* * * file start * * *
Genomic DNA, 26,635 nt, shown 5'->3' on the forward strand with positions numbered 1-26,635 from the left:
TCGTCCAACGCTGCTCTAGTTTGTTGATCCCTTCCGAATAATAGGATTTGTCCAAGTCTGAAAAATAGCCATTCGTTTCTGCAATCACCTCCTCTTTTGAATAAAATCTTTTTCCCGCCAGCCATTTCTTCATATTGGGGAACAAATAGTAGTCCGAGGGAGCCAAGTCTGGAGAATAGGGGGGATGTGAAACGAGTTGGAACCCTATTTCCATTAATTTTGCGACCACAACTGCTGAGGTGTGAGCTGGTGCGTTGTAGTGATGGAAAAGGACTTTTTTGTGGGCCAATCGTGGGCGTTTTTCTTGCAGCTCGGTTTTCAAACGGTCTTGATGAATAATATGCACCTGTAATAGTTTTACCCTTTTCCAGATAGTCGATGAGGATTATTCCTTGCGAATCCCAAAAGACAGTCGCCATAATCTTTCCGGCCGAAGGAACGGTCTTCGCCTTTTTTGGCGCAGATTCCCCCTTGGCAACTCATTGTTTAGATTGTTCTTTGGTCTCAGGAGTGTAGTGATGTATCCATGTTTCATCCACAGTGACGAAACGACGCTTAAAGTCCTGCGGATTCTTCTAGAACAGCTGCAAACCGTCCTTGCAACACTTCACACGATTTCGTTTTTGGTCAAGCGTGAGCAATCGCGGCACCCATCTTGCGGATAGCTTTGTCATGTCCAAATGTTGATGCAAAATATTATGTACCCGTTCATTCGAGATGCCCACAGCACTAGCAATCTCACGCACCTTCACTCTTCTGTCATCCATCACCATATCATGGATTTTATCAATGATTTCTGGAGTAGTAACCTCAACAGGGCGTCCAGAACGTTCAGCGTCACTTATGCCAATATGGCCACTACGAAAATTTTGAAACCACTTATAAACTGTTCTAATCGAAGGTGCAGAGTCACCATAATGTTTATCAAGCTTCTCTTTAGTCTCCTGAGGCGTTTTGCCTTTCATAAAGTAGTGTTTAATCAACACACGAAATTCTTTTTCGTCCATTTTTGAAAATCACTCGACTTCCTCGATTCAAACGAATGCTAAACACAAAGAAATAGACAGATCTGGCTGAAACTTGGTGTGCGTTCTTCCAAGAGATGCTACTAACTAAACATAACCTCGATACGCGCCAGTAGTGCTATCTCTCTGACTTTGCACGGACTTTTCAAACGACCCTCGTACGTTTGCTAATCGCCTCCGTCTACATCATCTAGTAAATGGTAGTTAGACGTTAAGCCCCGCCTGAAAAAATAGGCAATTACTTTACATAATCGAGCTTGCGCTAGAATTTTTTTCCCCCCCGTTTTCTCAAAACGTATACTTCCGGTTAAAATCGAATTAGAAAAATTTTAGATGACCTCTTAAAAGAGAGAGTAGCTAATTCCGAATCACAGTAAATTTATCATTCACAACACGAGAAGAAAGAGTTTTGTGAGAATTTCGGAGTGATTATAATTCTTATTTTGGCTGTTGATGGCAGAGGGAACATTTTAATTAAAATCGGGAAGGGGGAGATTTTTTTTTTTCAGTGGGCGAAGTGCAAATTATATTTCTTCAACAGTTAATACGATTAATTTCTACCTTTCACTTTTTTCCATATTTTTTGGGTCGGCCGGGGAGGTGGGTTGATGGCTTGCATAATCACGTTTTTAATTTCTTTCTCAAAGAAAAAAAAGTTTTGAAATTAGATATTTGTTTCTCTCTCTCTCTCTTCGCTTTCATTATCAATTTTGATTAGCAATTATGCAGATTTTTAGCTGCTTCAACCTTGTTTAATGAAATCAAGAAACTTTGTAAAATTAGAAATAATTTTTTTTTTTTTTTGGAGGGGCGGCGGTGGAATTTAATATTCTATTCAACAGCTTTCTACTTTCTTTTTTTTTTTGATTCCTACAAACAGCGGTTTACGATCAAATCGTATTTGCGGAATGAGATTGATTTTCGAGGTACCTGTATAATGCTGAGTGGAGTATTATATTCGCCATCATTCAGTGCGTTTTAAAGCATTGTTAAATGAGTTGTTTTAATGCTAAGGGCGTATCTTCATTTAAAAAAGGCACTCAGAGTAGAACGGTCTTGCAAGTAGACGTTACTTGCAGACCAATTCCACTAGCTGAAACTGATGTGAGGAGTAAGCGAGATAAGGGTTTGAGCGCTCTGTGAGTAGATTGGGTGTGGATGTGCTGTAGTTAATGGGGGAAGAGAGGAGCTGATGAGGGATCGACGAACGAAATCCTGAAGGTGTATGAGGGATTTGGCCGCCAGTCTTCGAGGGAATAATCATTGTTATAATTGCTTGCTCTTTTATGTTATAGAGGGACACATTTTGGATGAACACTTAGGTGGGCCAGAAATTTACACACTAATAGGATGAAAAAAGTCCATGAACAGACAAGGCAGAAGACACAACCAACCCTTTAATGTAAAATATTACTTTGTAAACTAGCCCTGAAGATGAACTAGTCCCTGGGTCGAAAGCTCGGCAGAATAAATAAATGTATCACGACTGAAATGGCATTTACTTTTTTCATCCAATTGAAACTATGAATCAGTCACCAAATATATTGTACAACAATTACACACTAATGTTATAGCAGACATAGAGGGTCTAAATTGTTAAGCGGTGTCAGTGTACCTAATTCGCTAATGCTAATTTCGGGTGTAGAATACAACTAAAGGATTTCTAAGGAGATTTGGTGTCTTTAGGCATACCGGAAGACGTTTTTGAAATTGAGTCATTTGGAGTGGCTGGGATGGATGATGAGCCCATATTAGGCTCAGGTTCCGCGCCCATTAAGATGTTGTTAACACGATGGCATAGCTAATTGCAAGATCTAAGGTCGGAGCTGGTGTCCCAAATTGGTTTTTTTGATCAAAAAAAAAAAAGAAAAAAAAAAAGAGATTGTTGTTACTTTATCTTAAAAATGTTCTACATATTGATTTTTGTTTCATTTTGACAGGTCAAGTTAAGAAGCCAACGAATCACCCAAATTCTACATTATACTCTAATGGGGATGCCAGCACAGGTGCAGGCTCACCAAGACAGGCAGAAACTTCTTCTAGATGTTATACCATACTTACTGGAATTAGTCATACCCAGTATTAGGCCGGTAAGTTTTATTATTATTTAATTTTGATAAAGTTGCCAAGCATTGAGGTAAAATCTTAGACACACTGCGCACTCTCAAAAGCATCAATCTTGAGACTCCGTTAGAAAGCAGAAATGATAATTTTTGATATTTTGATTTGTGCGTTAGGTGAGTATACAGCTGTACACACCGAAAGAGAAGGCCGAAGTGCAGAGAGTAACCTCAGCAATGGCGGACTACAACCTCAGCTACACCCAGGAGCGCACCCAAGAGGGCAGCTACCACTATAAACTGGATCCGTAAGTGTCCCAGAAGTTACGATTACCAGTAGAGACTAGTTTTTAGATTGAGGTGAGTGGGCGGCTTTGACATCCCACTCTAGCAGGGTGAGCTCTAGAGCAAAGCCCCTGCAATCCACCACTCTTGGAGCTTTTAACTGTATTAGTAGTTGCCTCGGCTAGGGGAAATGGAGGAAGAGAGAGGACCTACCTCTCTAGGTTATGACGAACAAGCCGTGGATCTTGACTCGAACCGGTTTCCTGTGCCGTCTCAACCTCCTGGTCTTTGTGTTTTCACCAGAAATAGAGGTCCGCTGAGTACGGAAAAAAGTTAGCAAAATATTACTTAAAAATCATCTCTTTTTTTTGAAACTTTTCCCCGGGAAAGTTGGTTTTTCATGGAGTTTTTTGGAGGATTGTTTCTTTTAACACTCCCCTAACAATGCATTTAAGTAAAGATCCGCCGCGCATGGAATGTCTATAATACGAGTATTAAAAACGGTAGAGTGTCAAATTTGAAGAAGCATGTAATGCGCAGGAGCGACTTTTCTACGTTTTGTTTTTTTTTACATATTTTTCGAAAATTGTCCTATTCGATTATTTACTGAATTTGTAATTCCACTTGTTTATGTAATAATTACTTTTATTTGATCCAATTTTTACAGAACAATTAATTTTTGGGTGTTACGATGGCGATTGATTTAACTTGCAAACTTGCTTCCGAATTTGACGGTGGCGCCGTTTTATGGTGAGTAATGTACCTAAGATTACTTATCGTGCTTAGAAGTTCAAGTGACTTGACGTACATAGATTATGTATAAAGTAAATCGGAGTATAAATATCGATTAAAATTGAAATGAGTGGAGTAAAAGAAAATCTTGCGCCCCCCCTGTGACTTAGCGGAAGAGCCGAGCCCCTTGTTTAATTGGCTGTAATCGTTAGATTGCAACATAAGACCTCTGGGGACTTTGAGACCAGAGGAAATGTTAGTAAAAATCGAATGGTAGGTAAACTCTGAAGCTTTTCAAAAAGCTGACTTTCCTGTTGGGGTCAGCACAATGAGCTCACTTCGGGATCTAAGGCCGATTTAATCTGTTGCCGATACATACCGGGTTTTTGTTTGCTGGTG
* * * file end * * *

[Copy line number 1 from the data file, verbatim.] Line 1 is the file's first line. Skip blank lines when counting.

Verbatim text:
Genomic DNA, 26,635 nt, shown 5'->3' on the forward strand with positions numbered 1-26,635 from the left: